Foaled at Rossenarra Stud in Ireland, Red Rum was initially bred to contest races over a mile and as a two-year-old the future legend raced over both five furlongs and seven furlongs; in the process he was twice ridden by world-renowned Flat jockey Lester Piggott.
It wasn’t until an unlikely partnership formed between Donald McCain, endearingly known as Ginger to the racing public, and the millionaire Noel Le Mare who splashed out 6,000 guineas on a horse with a less than obvious profile of a champion.
Little did the duo realise that Horse Racing history was being made under their stewardship.
Red Rum’s initial transition to jumping didn’t go entirely to plan as he was diagnosed with a debilitating bone disease in his foot called pedal osteitis.
The condition would have curtailed many careers’ but, by good fortune, Ginger McCain’s gallops on the sandy beaches at Southport acted as a perfect tonic to his ailment; trotting through the cold, salty waters soothing his hooves after each workout.
In 1973, at the age of eight, Red Rum was to make his first impression on the great race.
With fabled Australian Chaser, Crisp setting a frantic pace and still holding a huge advantage into the final fence, even the most optimistic of racing fans wouldn’t have foreseen Red Rum making up the deficit.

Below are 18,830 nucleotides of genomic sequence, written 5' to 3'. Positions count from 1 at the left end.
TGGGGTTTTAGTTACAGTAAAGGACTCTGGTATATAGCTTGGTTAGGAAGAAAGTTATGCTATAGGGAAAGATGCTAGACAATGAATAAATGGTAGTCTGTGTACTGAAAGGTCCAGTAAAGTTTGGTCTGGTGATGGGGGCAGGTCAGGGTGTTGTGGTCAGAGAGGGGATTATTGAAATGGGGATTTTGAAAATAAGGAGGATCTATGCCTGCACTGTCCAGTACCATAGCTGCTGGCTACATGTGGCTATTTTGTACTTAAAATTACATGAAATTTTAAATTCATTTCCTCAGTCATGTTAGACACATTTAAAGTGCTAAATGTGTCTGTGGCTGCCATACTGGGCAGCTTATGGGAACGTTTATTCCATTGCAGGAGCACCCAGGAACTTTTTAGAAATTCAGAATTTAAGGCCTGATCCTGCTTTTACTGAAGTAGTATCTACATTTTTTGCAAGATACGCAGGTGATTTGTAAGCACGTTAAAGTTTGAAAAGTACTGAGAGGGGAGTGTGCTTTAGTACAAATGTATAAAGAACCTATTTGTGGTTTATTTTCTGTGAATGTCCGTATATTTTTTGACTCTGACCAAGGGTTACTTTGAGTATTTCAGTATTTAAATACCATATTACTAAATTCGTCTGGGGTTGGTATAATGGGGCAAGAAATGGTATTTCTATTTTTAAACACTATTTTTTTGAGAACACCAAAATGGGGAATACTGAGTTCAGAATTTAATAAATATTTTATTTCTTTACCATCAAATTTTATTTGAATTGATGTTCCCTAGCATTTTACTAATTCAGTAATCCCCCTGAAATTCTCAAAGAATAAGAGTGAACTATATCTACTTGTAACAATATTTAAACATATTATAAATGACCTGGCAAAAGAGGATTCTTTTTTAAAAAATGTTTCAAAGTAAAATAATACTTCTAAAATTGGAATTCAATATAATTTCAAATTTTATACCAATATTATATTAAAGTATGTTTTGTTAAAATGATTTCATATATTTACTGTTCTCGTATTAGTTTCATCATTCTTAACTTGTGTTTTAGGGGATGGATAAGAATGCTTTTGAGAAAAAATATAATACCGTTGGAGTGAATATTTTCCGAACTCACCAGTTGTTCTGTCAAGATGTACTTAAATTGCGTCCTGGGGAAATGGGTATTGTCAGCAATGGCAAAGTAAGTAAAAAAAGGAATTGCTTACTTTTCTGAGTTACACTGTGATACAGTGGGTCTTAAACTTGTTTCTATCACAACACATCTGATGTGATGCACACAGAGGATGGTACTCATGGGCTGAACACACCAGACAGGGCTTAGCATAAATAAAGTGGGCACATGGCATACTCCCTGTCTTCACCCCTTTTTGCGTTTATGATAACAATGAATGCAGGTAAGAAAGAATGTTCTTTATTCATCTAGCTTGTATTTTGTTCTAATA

However, the gallant Crisp was handicapped to carry a hefty 23lb more and such was the heart and determination of Red Rum that he made all and overcame Crisp in the final few strides.
Richard Pitman, the then jockey of Crisp later stated, “I felt as though I was tied to a railway line with an express train thundering up and being unable to jump out of the way”. Adequate praise that acted as a pre cursor to future dominance for Red Rum.
A year later, the McCain-trained horse repeated his heroics and became the first horse to win back-to-back Grand Nationals since Reynoldstown in 1936.
Carrying top weight, the then nine-year-old effortlessly eased over Aintree’s daunting fences and oozed class on his way to a comfortable victory.
Among a top field of contenders, this triumph demonstrated all the qualities that endeared him to the British public.
Following his marvellous victories, Red Rum produced courageous performances at the Merseyside venue in 1975 and 1976 but was the second home on both occasions.
However, these setbacks didn’t deter the Aintree great, as he lined up for his fifth and final Grand National in 1977 as a 12-year-old.
Vying to complete a much anticipated hat-trick against his younger peers, the Peoples Champion didn’t disappoint as the whole nation roared him to success one final time.
The late great Peter O’Sulleven memorably calling the affectionally known ‘Rummy’ home, epitomising the endearing nature of the Aintree faithful towards the horse.
Such was the gratitude of the racing public towards the equine superstar, when he passed away in 1985 at the grand old age of 30, he was laid to rest at the Winning post at Aintree Racecourse, the scene of his greatest achievements.
His grave is marked by an engraved stone listing his unbelievable Grand National record of not finishing outside the top in the race, a statistic which will likely never be matched.
His legacy lives on through the Red Rum Chase, staged at Aintree every year; while a life-sized bronze statue stands at the course.